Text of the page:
FTSE 100 and European markets off to a weak start after Wall Street fall

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FTSE 100 opened lower as investors brace for an interest rate hike on Thursday. Photo: Dylan Martinez/Reuters

The FTSE 100 and European stock markets were off to a weak start on Wednesday, following falls in the US overnight.

The FTSE 100 (^FTSE) fell 0.29% to 7,390 at the open, while the CAC (^FCHI) in Paris was muted. In Germany, the DAX (^GDAXI) lost 0.34%.

The London bluechip index started the day on the back foot as investors remain cautious over interest rate rises ahead of tomorrow’s Bank of England (BoE) meeting. The BoE is broadly expected to hike interest rates by 50 basis points on Thursday, its largest single increase since 1995.

Read more: How Bank of England’s interest rate rise will affect mortgages and house prices

Shares in cybersecurity firm Avast (AVST.L) jumped 42% after the competition watchdog provisionally cleared its £6bn ($7.3bn) takeover by rival NortonLifeLock.

Housebuilder Taylor Wimpey (TW.L) gained 3.5% after raising profit guidance to the top end of expectations amid “strong” housing demand even as interest rates rise.

“The company has reported pre-tax profit which is comfortably ahead of expectations, and up by 16.3% on the previous year.” Richard Hunter, head of markets at Interactive Investor, said.

“Group completions are ahead of guidance, the average selling price on those completions is ahead by 3.1% and the value of the order book has increased from £2.6bn to £2.8bn.”

Meanwhile, oil prices appear to have stabilised, with Brent crude (BZ=F) hovering around the $100 a barrel mark ahead of an OPEC+ meeting.

OPEC+ oil producing countries are not expected to increase levels of crude supply when they hold a meeting by video call this Wednesday.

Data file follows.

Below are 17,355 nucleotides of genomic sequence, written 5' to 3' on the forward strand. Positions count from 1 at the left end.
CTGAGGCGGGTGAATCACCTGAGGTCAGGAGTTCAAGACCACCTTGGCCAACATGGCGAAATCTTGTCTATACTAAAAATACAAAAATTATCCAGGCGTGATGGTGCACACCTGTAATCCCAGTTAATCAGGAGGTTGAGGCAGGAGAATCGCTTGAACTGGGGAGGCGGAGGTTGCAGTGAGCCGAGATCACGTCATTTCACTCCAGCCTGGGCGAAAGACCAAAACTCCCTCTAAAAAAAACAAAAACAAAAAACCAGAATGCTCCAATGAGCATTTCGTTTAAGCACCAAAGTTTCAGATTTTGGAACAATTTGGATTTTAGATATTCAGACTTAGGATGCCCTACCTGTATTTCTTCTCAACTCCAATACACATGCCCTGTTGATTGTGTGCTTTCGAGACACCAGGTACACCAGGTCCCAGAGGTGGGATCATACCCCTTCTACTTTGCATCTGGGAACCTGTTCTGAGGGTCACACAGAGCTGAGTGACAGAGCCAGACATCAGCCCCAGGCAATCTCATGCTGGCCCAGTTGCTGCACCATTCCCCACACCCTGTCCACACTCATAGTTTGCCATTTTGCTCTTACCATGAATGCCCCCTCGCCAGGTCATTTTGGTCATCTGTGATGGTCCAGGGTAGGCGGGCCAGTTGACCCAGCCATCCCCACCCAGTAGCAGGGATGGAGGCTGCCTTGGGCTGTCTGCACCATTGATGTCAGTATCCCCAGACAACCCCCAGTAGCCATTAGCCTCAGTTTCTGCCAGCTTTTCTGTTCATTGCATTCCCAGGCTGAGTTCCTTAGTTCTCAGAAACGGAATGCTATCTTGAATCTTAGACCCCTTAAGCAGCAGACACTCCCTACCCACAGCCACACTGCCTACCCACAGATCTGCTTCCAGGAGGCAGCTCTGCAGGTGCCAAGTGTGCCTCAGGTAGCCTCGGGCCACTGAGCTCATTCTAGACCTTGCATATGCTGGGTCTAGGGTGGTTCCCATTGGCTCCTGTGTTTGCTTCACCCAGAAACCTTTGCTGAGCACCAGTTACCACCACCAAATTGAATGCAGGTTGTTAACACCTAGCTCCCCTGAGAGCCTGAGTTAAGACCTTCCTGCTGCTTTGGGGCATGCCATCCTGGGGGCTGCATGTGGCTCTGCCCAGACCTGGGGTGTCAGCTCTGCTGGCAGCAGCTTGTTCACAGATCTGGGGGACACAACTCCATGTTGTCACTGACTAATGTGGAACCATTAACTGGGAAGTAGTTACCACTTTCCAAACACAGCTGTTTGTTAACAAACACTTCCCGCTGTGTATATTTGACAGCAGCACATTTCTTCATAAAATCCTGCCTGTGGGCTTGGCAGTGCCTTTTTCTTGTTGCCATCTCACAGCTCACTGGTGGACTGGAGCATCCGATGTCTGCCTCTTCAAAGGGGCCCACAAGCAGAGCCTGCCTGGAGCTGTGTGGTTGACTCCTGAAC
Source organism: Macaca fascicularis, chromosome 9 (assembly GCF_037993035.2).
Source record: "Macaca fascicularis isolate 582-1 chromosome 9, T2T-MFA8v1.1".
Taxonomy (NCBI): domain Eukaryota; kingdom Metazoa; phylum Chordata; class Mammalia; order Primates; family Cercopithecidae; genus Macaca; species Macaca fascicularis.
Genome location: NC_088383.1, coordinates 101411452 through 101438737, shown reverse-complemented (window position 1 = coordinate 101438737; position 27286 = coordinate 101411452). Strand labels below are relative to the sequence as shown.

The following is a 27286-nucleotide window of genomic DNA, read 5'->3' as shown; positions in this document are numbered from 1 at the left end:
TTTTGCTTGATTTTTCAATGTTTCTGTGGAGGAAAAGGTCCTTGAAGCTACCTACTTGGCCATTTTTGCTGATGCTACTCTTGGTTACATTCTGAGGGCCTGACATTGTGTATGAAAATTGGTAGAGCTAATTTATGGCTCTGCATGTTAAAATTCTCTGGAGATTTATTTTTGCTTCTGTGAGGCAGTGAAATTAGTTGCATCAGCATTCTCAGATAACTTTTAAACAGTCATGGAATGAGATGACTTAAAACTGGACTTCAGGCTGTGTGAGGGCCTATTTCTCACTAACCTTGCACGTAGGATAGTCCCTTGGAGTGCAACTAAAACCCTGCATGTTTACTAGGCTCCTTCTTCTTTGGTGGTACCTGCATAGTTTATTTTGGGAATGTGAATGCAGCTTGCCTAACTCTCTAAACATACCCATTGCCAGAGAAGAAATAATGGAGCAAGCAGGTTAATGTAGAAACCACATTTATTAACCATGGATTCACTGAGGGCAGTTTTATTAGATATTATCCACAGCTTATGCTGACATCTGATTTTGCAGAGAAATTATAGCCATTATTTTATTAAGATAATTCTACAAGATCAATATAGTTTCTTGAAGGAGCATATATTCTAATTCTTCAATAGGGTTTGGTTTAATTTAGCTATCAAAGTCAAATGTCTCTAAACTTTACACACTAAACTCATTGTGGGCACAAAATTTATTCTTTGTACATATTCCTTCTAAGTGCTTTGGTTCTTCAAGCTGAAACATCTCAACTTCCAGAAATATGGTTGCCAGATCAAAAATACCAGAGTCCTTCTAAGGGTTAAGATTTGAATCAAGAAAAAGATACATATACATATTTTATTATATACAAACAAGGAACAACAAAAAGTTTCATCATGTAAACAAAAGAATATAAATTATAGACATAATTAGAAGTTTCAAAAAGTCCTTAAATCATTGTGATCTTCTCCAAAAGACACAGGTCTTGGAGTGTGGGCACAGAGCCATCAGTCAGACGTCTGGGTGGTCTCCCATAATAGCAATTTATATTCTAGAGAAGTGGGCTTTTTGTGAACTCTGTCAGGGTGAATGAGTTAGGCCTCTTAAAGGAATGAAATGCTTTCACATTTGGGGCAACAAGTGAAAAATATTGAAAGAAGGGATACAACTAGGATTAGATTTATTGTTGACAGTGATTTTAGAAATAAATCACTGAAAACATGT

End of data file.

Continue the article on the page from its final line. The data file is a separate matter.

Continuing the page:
“It seems unlikely OPEC+ will do anything when it meets today. If it did decide to increase output in any form, this could come as quite a surprise and lead to Brent crude testing levels further under $100 a barrel,” Callum Macpherson, Investec’s head of commodities, said.

S&P 500 futures (ES=F) and Dow futures (YM=F) were in the green as trade began in Europe, while Nasdaq futures (NQ=F) were in the red.

In Asia, Tokyo’s Nikkei 225 (^N225) advanced 0.53% to 27,741 and the Hang Seng (^HSI) climbed 0.18% to 19,723 in Hong Kong, with sentiment across the continent boosted by US house speaker Nancy Pelosi’s safe arrival in Taiwan, despite threats of action from China. The Shanghai Composite (000001.SS) was the exception, falling 0.71% to close at 3,163.

Read more: UK on brink of recession, warns think tank

“I couldn’t resist engaging in the bizarre spectacle of tracking and then watching a US politician’s plane land yesterday afternoon US time. It seems like the entire market was also watching if you look at the reaction,” Deutsche Bank strategist Jim Reid, said.

“Yields sold off and US equities moved back into positive territory as US house leader Pelosi’s plane landed in Taiwan without incident at 3:43pm BST yesterday. The last time I watched a plane tracker was when Liverpool tried to sign a player on transfer deadline day,” he added.

On Wall Street, the Dow Jones (^DJI) lost 1.23% to close at 32,396 on Tuesday. The S&P 500 (^GSPC) was also in the red, retreating 0.67% to 4,091 and the tech-heavy Nasdaq (^IXIC) lost 0.16 % to finish at 12,348.

Investors were unnerved by some Federal Reserve policymakers signalling that further aggressive interest rate hikes may still be necessary to tackle high inflation.

Watch: How does inflation affect interest rates?